Professional Engagement update: We still need to talk about workloads

Since the release of the NESA Curriculum Fact Sheets, employers have assured the IEU they do not require compliance documentation that exceeds the NESA recommendations.

Despite such assurances, we are still hearing about excessive workloads.

If your school or system still expects excessive documentation or detail with regards to programming, registration and/or duplication of records or data, we want to know about it.

Please contact your IEU organiser and tell them about it.

Future compliance efforts

The IEU is working with NESA to find ways of streamlining the compliance process for schools, thus reducing workloads for teachers.

One simple and effective approach we’re pushing is to remove the over-reliance on teaching programs as evidence that a school is meeting compliance requirements. A scope and sequence that meets syllabus requirements is sufficient to ensure a school is compliant.

This then leaves the programming component of a teacher’s professional role up to the individual, as it rightly should be.

Marking: The new frontier

While excessive programming demands are still an issue, especially in primary schools, excessive marking processes in secondary schools has emerged as the new work-intensification battle ground.

Members are reporting a range of issues, including:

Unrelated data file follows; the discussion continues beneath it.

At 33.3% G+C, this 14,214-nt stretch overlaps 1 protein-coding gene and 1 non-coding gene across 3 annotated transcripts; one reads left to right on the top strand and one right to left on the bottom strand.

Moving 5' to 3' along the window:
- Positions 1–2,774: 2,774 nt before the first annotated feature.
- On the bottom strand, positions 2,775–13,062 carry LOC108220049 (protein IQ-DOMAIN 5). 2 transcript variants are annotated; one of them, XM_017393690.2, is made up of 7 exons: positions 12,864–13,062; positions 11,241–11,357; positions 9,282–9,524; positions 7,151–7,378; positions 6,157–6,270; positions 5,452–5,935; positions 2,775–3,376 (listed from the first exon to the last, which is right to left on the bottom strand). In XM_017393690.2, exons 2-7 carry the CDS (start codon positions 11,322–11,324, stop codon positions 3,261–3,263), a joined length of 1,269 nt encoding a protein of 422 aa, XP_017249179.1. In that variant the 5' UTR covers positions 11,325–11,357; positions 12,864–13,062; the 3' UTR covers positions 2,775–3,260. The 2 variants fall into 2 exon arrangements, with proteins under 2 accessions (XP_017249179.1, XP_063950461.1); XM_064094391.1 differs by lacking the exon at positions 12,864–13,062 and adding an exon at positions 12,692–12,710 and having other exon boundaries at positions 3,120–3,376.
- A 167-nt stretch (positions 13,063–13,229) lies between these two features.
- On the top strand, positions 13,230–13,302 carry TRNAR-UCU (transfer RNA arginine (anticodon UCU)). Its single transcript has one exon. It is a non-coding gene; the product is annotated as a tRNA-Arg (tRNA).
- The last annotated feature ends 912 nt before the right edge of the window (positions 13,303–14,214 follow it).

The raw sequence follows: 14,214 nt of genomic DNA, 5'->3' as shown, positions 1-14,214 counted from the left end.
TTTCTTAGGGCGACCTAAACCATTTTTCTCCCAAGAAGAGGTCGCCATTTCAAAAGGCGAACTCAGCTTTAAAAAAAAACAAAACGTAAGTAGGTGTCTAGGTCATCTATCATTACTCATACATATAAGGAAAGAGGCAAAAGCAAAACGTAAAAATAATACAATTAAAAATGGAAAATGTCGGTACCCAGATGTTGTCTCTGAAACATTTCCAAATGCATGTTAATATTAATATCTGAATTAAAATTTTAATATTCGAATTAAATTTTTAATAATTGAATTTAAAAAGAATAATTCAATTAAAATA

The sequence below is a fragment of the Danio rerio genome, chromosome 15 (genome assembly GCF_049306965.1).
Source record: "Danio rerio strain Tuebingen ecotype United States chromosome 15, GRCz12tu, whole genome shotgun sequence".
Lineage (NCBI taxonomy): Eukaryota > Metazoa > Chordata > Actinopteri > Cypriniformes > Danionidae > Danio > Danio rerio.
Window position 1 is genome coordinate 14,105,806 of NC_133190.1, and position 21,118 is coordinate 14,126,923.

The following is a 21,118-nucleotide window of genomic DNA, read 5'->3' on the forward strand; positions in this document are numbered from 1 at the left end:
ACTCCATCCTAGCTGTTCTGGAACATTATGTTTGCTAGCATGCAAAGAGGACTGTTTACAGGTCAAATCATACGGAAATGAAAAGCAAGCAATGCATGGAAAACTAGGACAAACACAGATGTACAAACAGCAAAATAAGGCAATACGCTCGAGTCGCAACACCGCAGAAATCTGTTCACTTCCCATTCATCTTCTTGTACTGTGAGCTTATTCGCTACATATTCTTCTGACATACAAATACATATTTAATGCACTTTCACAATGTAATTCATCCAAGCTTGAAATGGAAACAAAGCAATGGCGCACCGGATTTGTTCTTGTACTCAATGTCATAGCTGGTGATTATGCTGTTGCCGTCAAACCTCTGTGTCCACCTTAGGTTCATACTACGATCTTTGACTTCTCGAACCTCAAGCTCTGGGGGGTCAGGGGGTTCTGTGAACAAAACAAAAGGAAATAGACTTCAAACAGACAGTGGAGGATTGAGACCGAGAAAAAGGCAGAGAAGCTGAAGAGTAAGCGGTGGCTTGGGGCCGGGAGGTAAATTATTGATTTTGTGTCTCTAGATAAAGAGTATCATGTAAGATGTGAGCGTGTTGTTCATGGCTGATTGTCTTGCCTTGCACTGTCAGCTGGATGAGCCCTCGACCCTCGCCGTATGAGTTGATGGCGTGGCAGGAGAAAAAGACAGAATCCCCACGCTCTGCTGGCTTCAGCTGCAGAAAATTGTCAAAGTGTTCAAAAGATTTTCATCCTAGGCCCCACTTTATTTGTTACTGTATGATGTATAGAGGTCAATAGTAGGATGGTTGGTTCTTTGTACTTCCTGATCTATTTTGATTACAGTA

• requests to double mark all tasks, especially in Stage 6
  • attempts to replicate the HSC marking processes for Stage 6, including pilot marking, benchmarking, check marking, and double marking
  • attempts to replicate the HSC marking process in Stages 4 and 5 grading processes.

While the IEU will always support efforts to improve educational standards, it is difficult to see how robust marking processes, with appropriate support for less experienced teachers, would require wholesale double marking or replicating the HSC marking process in Stages 4 and 5.

Remember that teachers are required to report student achievement in Stages 4 and 5 against a common grade scale. Evidence should be derived from learning activities and observations collected over time. Excessive focus on a limited number of high-stakes “formal” assessment tasks runs counter to this objective.

Where required, schools should utilise existing faculty meeting time to ensure staff are allocating marks and grades consistently, including engaging with the standards referenced assessment framework.

NESA provides face-to-face and online training in allocating grades consistently. There are also work samples on the NESA website, and many existing work samples that schools have previously compiled should remain relevant for the new syllabuses.

Now is the time for school leaders to show their trust in teacher judgement. Where students and parents have concerns about a particular mark or grade allocation, it might be in the interests of everyone to take them on a learning journey, rather than push additional workload onto already overworked teachers. Please let us know what is happening in your school:

Pat Devery
Professional Engagement Coordinator

NESA fees due

If you have held off paying your annual $100 NESA fee, you are running out of time.
At the start of Term 2 (Monday 29 April), any accredited teacher who is not financial with NESA will have their accreditation suspended and cannot be employed in a NSW school. We urge all members to avoid this.